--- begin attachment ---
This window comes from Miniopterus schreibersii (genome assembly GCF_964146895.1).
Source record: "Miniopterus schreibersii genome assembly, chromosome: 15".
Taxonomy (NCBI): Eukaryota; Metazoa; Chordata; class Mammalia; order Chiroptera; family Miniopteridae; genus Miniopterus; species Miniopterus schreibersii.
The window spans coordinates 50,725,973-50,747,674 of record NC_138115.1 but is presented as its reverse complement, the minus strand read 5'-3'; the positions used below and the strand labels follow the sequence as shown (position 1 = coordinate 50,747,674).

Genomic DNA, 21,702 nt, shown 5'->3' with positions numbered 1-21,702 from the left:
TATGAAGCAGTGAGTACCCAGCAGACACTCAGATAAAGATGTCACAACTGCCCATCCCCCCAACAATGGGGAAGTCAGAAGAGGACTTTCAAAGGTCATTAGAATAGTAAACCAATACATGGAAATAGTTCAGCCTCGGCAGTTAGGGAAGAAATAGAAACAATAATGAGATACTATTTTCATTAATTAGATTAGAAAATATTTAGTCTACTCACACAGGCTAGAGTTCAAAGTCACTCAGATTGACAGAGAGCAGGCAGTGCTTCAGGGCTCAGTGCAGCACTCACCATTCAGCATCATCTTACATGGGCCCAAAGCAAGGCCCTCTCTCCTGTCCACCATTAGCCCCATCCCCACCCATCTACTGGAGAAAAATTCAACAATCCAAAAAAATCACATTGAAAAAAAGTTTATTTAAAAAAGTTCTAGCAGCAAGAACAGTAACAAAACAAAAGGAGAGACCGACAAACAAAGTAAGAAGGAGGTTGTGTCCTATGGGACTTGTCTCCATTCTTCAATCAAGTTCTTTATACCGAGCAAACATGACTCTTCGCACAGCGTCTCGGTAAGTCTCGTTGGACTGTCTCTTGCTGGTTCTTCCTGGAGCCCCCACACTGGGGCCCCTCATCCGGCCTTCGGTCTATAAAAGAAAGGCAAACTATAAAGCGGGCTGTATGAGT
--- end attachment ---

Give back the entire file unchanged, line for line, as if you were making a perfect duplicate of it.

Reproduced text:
This window comes from Miniopterus schreibersii (genome assembly GCF_964146895.1).
Source record: "Miniopterus schreibersii genome assembly, chromosome: 15".
Taxonomy (NCBI): Eukaryota; Metazoa; Chordata; class Mammalia; order Chiroptera; family Miniopteridae; genus Miniopterus; species Miniopterus schreibersii.
The window spans coordinates 50,725,973-50,747,674 of record NC_138115.1 but is presented as its reverse complement, the minus strand read 5'-3'; the positions used below and the strand labels follow the sequence as shown (position 1 = coordinate 50,747,674).

Genomic DNA, 21,702 nt, shown 5'->3' with positions numbered 1-21,702 from the left:
TATGAAGCAGTGAGTACCCAGCAGACACTCAGATAAAGATGTCACAACTGCCCATCCCCCCAACAATGGGGAAGTCAGAAGAGGACTTTCAAAGGTCATTAGAATAGTAAACCAATACATGGAAATAGTTCAGCCTCGGCAGTTAGGGAAGAAATAGAAACAATAATGAGATACTATTTTCATTAATTAGATTAGAAAATATTTAGTCTACTCACACAGGCTAGAGTTCAAAGTCACTCAGATTGACAGAGAGCAGGCAGTGCTTCAGGGCTCAGTGCAGCACTCACCATTCAGCATCATCTTACATGGGCCCAAAGCAAGGCCCTCTCTCCTGTCCACCATTAGCCCCATCCCCACCCATCTACTGGAGAAAAATTCAACAATCCAAAAAAATCACATTGAAAAAAAGTTTATTTAAAAAAGTTCTAGCAGCAAGAACAGTAACAAAACAAAAGGAGAGACCGACAAACAAAGTAAGAAGGAGGTTGTGTCCTATGGGACTTGTCTCCATTCTTCAATCAAGTTCTTTATACCGAGCAAACATGACTCTTCGCACAGCGTCTCGGTAAGTCTCGTTGGACTGTCTCTTGCTGGTTCTTCCTGGAGCCCCCACACTGGGGCCCCTCATCCGGCCTTCGGTCTATAAAAGAAAGGCAAACTATAAAGCGGGCTGTATGAGT